The hill on which the city of San Gimignano now stands has been inhabited since the time of the Etruscans. As extraordinary example of city organization, the village was included in the UNESCO World Heritage Site in 1990. Equipped with 72 towers or turreted houses in the medieval period (now only fourteen remain), it was nicknamed the Manhattan of the Middle Ages. The village is also famous for the production of Vernaccia, the first Italian wine to receive the label of Denomination of Controlled Origin in 1966, of saffron, and oil.
The golden age of the village and the Duomo
According to legend, the name of San Gimignano was given to the town when the homonymous bishop appeared on the walls of the city and scared off the hordes of barbarians. The village today looks like a small town with just seven thousand people, but that keeps the fourteenth-century atmosphere intact, as if time had stopped.
The turning point in the city’s history came when the local authorities decided to issue a very peculiar law. This, in fact, prevented the demolition of the old houses, if it were not for building more rich and beautiful ones.
Thus began the period of great splendor of the city, in which its most famous buildings were born. One of the beauties to be admired, although earlier than the law, is certainly the Duomo, which dates back to the 12th century. Divided into three naves, it contains the masterpieces of art geniuses such as Benozzo Gozzoli, Simone Martini and Bartolo di Fredi. The 13th-century wooden crucifix, in excellent condition, is also admirable. Moreover, in the church there is the extraordinary Chapel of Santa Fina. The frescoes inside realized by Ghirlandaio tell the life of the saint who, after her mother’s death, decided to spend the rest of her life lying on a wooden table.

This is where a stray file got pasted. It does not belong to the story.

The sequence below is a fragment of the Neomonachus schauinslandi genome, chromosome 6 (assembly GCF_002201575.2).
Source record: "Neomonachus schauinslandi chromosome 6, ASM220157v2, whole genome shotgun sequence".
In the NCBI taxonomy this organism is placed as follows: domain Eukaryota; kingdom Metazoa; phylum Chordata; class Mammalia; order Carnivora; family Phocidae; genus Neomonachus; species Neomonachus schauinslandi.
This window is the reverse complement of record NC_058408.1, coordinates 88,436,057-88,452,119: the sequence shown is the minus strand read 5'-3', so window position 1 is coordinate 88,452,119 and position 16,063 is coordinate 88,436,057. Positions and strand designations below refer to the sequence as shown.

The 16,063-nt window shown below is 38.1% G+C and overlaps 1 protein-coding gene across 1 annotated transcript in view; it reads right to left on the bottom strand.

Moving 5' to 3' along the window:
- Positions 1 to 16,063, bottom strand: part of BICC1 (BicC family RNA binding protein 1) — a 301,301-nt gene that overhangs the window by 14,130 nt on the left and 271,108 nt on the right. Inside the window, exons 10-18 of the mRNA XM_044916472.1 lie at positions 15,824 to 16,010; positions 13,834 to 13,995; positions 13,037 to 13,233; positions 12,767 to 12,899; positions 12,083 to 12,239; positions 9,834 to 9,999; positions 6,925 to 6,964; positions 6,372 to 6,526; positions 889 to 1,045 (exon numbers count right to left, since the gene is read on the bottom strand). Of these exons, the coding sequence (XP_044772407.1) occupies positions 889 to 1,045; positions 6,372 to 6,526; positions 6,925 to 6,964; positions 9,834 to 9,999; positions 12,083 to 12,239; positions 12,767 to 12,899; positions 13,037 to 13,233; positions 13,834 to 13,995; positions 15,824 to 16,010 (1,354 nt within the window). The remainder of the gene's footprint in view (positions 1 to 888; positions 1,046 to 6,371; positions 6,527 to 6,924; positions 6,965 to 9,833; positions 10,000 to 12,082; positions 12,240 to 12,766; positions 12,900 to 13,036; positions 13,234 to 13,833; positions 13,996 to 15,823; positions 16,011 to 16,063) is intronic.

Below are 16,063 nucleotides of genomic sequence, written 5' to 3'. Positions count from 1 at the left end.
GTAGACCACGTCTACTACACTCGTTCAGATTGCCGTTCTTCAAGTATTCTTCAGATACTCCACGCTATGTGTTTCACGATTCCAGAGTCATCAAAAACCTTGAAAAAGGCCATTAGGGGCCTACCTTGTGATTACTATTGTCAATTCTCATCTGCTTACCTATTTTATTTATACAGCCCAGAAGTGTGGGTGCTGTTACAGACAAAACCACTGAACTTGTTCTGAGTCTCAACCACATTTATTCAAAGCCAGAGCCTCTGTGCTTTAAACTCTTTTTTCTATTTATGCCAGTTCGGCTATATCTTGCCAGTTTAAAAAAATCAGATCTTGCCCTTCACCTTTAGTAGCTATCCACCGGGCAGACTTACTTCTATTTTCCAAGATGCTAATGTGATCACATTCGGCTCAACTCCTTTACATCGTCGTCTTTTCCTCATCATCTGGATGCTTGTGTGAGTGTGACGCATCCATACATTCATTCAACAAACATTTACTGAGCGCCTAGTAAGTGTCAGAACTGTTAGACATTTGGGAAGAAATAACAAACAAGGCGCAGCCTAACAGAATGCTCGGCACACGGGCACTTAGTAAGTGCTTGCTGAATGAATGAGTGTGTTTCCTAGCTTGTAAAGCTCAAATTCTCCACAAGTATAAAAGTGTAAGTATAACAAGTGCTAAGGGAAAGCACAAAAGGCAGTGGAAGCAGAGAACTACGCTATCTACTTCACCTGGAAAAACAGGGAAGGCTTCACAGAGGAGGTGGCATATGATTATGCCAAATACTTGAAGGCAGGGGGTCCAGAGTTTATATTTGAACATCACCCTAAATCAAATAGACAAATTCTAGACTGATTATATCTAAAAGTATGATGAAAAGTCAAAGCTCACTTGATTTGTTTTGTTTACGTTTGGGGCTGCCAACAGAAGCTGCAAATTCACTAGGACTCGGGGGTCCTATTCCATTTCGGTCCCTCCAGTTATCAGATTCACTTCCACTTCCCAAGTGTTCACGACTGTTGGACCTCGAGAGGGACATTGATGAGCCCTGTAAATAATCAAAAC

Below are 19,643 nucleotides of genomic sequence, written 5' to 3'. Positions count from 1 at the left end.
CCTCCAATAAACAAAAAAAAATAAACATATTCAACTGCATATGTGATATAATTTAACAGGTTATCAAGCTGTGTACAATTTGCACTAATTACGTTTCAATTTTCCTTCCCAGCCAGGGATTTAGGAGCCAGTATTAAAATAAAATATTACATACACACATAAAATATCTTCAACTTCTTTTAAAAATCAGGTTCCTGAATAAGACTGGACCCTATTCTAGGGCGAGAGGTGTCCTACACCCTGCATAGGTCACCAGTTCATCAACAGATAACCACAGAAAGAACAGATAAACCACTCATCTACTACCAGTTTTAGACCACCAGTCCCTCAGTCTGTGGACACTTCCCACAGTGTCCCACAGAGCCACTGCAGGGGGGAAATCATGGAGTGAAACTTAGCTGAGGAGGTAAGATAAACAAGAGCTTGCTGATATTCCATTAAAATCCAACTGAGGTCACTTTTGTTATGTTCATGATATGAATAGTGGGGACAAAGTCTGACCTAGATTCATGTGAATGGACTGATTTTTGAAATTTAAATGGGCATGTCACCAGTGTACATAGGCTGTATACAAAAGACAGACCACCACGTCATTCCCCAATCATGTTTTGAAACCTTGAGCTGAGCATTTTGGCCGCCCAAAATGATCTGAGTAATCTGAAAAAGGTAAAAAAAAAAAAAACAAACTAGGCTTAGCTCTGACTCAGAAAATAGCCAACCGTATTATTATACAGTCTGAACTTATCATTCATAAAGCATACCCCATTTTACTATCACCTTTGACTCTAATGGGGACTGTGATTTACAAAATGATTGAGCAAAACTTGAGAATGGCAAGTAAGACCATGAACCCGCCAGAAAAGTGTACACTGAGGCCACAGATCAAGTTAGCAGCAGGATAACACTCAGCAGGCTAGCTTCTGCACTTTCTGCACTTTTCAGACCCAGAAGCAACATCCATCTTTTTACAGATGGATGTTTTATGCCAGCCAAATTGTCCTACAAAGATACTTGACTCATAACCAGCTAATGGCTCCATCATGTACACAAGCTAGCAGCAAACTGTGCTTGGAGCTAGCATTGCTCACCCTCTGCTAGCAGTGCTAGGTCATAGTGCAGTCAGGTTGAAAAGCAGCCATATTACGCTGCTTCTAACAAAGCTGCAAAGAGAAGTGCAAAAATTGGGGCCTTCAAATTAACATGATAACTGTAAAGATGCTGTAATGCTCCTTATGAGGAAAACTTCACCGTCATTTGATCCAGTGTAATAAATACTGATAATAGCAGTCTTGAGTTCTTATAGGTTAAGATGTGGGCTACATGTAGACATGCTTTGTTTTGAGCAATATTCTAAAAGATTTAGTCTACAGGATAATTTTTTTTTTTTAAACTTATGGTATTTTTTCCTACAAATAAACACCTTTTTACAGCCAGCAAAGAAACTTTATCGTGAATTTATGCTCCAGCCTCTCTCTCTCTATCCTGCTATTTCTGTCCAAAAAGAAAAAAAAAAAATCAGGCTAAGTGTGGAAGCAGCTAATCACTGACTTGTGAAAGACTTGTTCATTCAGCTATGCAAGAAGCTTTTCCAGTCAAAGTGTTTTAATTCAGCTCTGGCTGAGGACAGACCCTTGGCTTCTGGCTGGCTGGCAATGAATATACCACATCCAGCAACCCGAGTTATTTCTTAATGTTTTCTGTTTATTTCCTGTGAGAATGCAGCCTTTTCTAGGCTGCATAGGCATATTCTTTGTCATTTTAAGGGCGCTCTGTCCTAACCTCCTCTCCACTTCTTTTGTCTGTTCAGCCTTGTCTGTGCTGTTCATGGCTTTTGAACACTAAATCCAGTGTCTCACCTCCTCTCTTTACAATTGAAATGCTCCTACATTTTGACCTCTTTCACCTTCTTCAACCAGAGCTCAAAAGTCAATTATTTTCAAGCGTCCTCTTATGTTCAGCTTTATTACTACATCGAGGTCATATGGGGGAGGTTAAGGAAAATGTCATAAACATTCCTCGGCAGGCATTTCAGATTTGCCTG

72 towers of San Gimignano
The extraordinary urban organization of San Gimignano, as mentioned, is one of the characteristic features of the village, whose symbol is certainly the square where the aforementioned Cathedral stands. Here there are also the Palazzo del Popolo, the Palazzo Comunale and the Loggia del Comune, as well as the Civic Museum. In the latter building nothing less than Dante stayed, when he sided with the Guelphs. In the room dedicated to him there is also the most important work of the museum, the Majesty of Lippo Memmi.
San Gimignano, as mentioned, was very famous for its 72 towers, of which only 14 have remained intact. The oldest is the Rognosa Tower, built at the beginning of the 13th century, while the highest is the Grossa Tower (or Mayor’s Tower) 54 meters high. The Devil’s Tower is also very famous, so called because, according to legend, the ancient owner when returning from a trip found that it was higher than when he left. It is located in the famous Piazza della Cisterna, so called because of an octagonal well in the center. It was built by order of the Podestà Guccio dei Malavolti and contains in its perimeter other important buildings such as the Pucci tower, the Ridolfi palace, and the Ardinghelli palace with its two towers.
The village in a famous video game
San Gimignano also owes its fame to a very fascinating but definitely more macabre place: the Torture Museum. Here, in fact, there is a vast collection of torture instruments designed to cause physical and psychological violence in the condemned. Most of them date back even to the sixteenth century, and were used especially during the Holy Inquisition to torture or kill heretics.
Due to its unmistakably medieval atmosphere, San Gimignano was also chosen as the location for the famous video game Assassin’s Creed II. The protagonist Ezio Auditore, in fact, will find himself in a tomb that in the game is found in the Grossa Tower to kill the members of the Congiura. The protagonist assassinates first the friar Antonio Maffei on one of the highest towers of the village. And then the friar Stefano da Bagnone in a villa outside the walls belonged to the archbishop of Pisa Francesco Salviati. Finally, in one of the final parts of the game, Ezio finds himself following Jacopo de ‘Pazzi at the church of Santa Maria dell’Assunta, then killing him at the ancient Roman theater, outside the city walls.